State officials recently added a new piece to the patchwork quilt that is California energy policy: a mechanism for easily—and publicly—tracking how non-residential buildings use energy.
The details aren’t worked out yet under a law that took effect three months ago. But such programs are already in place in San Francisco and a smattering of other cities across the country.
Using federal Energy Star guidelines, officials measure a building’s energy consumption, then assign a score and make it available to the public.
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Here, officials hope that implementing such a regimen across the state will help get California to its goal of radically reduced energy consumption in coming years.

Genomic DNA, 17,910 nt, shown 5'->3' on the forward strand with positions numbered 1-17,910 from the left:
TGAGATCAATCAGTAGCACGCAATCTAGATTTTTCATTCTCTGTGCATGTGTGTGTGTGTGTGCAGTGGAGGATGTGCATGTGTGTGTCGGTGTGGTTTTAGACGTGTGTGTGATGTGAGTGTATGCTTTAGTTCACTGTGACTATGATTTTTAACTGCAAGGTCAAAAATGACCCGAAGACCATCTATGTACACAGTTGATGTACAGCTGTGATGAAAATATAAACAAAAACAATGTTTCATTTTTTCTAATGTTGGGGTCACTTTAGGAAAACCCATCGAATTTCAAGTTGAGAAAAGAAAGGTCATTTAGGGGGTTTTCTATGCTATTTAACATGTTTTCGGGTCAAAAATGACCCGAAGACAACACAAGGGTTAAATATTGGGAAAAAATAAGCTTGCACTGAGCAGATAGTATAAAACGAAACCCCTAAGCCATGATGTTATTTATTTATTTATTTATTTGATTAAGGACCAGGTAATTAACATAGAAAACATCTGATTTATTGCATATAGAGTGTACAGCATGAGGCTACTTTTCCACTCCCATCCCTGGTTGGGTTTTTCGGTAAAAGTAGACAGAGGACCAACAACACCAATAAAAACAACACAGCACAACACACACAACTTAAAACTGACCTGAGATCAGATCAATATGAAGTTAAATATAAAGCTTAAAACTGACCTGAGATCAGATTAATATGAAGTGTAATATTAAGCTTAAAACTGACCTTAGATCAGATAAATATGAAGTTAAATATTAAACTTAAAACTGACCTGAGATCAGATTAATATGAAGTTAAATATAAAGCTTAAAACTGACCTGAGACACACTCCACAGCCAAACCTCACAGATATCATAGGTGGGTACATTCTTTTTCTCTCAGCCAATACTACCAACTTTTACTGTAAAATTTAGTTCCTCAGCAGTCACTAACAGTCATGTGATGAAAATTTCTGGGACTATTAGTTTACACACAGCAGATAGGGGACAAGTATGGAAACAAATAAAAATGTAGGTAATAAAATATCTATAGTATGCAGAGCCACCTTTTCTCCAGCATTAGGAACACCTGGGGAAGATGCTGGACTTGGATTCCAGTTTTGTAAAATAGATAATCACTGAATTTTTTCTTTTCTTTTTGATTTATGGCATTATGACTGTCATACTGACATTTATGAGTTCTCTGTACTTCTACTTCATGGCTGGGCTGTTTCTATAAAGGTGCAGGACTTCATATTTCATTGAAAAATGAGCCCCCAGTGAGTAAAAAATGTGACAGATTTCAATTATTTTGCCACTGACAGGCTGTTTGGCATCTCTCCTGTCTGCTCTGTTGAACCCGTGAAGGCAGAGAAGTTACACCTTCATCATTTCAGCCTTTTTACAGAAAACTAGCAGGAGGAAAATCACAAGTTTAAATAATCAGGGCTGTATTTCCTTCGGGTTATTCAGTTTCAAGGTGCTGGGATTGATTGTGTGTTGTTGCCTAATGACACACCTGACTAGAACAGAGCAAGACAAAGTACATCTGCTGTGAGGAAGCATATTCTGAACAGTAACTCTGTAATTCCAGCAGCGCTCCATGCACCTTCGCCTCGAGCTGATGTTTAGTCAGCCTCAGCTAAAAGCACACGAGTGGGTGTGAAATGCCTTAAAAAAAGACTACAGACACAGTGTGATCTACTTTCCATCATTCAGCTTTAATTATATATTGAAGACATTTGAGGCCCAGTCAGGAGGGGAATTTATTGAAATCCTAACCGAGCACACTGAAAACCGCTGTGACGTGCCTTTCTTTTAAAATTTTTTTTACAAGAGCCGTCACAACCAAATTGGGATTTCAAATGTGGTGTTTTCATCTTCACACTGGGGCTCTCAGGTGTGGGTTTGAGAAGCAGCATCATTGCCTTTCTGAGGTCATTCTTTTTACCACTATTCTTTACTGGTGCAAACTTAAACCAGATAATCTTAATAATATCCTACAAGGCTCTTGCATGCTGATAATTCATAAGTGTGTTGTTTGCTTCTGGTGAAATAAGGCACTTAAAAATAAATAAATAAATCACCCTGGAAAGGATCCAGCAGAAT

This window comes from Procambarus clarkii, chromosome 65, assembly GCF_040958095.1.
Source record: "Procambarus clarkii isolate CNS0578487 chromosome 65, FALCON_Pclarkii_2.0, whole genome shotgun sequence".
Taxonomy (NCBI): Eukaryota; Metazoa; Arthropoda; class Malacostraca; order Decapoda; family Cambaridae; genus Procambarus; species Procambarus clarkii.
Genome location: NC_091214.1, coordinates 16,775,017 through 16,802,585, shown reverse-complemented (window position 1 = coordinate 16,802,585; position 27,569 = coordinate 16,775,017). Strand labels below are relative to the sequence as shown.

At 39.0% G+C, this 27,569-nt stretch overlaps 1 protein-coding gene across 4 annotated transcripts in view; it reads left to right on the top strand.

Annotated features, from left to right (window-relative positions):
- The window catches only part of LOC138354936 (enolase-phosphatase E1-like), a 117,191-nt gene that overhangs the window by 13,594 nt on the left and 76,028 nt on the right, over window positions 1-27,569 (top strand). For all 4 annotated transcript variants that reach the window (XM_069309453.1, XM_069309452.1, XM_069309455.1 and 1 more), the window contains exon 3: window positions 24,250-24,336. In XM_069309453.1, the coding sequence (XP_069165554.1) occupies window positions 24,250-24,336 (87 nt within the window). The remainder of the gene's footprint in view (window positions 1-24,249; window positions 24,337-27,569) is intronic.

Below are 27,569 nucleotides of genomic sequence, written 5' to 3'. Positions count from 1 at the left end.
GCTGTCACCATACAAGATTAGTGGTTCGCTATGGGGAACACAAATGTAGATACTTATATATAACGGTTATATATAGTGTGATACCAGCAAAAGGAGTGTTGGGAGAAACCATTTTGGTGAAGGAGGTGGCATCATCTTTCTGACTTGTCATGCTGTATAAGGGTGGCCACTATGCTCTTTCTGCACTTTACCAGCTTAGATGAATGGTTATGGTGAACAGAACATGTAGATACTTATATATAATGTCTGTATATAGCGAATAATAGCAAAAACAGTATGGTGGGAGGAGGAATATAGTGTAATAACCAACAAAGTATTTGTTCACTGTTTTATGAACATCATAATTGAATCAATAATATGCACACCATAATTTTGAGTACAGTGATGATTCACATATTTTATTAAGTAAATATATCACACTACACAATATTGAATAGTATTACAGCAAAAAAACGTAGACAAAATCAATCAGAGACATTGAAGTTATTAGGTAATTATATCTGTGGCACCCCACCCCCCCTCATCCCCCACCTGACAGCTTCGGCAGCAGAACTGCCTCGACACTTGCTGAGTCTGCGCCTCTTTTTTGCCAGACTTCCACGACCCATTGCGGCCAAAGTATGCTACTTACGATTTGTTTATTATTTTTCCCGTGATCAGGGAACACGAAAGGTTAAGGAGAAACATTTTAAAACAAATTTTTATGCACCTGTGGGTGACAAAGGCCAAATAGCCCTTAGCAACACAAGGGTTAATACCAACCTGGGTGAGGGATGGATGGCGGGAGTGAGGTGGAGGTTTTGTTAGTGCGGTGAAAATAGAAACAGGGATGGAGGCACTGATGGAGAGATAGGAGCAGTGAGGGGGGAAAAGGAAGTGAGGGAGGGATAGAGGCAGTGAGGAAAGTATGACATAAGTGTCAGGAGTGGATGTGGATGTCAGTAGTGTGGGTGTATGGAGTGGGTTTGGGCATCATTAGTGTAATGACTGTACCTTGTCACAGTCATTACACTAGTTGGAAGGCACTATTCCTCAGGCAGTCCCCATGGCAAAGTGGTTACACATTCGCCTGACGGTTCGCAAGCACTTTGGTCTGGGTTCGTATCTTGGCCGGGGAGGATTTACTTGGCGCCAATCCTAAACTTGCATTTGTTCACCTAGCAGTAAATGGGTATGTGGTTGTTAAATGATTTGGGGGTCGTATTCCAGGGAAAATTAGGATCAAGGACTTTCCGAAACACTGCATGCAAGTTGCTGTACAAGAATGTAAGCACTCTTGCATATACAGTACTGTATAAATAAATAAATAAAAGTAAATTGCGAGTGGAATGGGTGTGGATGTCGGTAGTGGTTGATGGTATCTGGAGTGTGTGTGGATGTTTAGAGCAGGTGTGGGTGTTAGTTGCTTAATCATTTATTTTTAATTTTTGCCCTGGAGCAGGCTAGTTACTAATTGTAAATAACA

The idea is to create a readily understood vocabulary – perhaps along the lines of restaurant health grades — for energy efficiency. That and transparent information will help consumers make better choices, officials say.
Meg Waltner, of the Natural Resources Defense Council, which helped the state craft the rule, agrees. “Information makes markets work,” she said.
Designing the new program is the responsibility of the California Energy Commission, which is working out the details before it goes into effect in January.